Consumers aren’t the only plaintiffs in data-breach litigation. Businesses sue, too.
When they do sue, businesses can be strong plaintiffs. This is because, unlike consumers, businesses usually can establish standing, since they’re more likely to have suffered direct financial loses that can be readily identified.
This doesn’t mean, however, that a data-breach business plaintiff can waltz untouched through the Rule 12(b)(6) stage.
Instead, a business plaintiff must overcome a different defense: the economic-loss rule. That rule prevents plaintiffs who suffer economic losses stemming from a contract from trying to recover those losses through non-contract claims.
A recent decision from a federal court in Colorado involving one of my kids’ favorite mac-and-cheese spots shows how the economic-loss rule can apply when one business sues another over a data breach. This post studies that decision.
A Cyberattack Compromises Diners’ Payment Card Data
SELCO Community Credit Union v Noodles & Company concerns a cyberattack on the Noodles & Company restaurant chain that compromised customers’ credit and debit card information. The plaintiffs were not consumers, but instead credit unions whose cardholders dined at Noodles and whose information was compromised. They sued Noodles for failing to prevent the breach.
According to the credit unions, Noodles breached a common-law duty to protect its customers’ payment card information by failing to implement industry-standard data-security measures. The credit unions alleged that this breach caused them damages, including the costs to cancel and reissue affected cards and to refund cardholders for unauthorized charges.
The credit union brought tort claims—all based on theories of negligence—against Noodles. Noodles filed a motion to dismiss based on the economic-loss rule, pointing to agreements it and the plaintiffs had entered as participants in the payment-card-processing ecosystem.
The Payment Card Ecosystem: A Chain of Interrelated Contracts
The court provided the following diagram to explain this ecosystem:
In its motion, Noodles observed that each actor in this ecosystem signed an agreement with at least one other actor in which it agreed to follow rules issued by the bank-card associations. Importantly, the agreements required merchants to maintain a certain level of security for payment-card data—including compliance with a set of detailed best practices for data security in the payment-card industry called the Payment Card Industry Data Security Standard (PCI DSS).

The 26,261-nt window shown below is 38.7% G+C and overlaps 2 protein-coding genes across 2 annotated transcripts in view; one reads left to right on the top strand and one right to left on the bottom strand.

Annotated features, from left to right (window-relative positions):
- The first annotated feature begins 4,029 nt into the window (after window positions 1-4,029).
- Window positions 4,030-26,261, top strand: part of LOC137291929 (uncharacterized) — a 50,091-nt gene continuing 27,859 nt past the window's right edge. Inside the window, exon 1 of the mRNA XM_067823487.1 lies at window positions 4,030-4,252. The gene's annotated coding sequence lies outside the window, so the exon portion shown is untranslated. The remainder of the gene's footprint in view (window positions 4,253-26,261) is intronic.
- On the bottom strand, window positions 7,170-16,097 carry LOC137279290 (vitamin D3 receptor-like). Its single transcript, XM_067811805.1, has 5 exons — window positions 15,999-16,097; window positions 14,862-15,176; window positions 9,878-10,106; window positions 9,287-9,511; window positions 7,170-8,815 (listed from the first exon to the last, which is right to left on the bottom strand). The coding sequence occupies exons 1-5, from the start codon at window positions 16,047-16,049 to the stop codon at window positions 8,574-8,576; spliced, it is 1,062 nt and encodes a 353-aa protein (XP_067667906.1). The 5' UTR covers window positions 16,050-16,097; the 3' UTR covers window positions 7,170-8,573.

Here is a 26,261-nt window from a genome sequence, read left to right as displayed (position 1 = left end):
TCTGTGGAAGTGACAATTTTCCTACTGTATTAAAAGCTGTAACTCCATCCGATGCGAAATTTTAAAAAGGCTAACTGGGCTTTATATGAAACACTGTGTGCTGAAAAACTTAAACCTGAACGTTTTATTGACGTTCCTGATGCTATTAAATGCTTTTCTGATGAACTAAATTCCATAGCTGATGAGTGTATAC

Noodles argued that these agreements also allocated the parties’ rights and responsibilities in the event of a cyberattack. More specifically, the agreements called for the credit unions to guarantee cardholders zero liability for fraudulent transactions. The credit unions, in turn, could partially recover their losses through a loss-shifting scheme managed by the bank-card associations.
According to Noodles, this arrangement reflected “a series of determinations by several sophisticated commercial entities about how the risk of fraudulent transactions should be allocated in the payment card networks.” Noodles accused the credit unions of trying to re-allocate that risk—and violating the economic-loss rule—by bringing tort claims.
An Independent Duty?
The credit unions had two main arguments in response.
First, they argued that Noodles owed them a common-law duty to secure payment-card data and to prevent foreseeable harm to cardholders. This duty, they urged, was separate and distinct from any contract-based duty to comply with PCI DSS. The credit unions made this argument to try to shoehorn their claims into what’s known as the “independent duty” exception to the economic-loss rule.
Second, the credit unions argued that the economic-loss rule should not apply because the credit unions had no contract with Noodles. Thus, the credit unions argued, they never had the chance to “reliably allocate risks and costs” with Noodles.
The Court’s Decision
The court, like my children, sided with Noodles.
On the independent-duty argument, the court concluded that each duty that Noodles allegedly breached was bound up in the agreements to comply with the bank-card association rules and PCI DSS. Even if Noodles might also have had a common law duty to protect payment card data from a cyberattack, that duty could not be considered “independent of a contract that memorialize[d] it.”
The fact that the credit unions never contracted directly with Noodles had no analytical impact. In the court’s view, the economic-loss rule does not mandate a one-to-one contract relationship. Instead, the court reasoned, the rule asks whether a plaintiff had “the opportunity to bargain and define their rights and remedies, or to decline to enter into the contractual relationship.” The credit unions had that chance here.
Lessons for Litigants
SELCO confirms that the economic-loss rule can provide a powerful shield against attempts—including and especially by businesses—to make end-runs around negotiated limitations and allocations of liability for cyberattacks.
Defendants, however, must be ready to show that the contract on which they rely imposes relevant data-security obligations. Doing so requires that the obligations be clearly defined—well before litigation arises—in any contracts that involve the receipt or handling of sensitive information.
Clearly defining data-security obligations in contracts is already a recognized best practice for information-security risk management. But as SELCO demonstrates, this type of clarity can also lay the groundwork for deploying the economic-loss rule against lawsuits arising from a successful cyberattack.
Author: Alex Pearce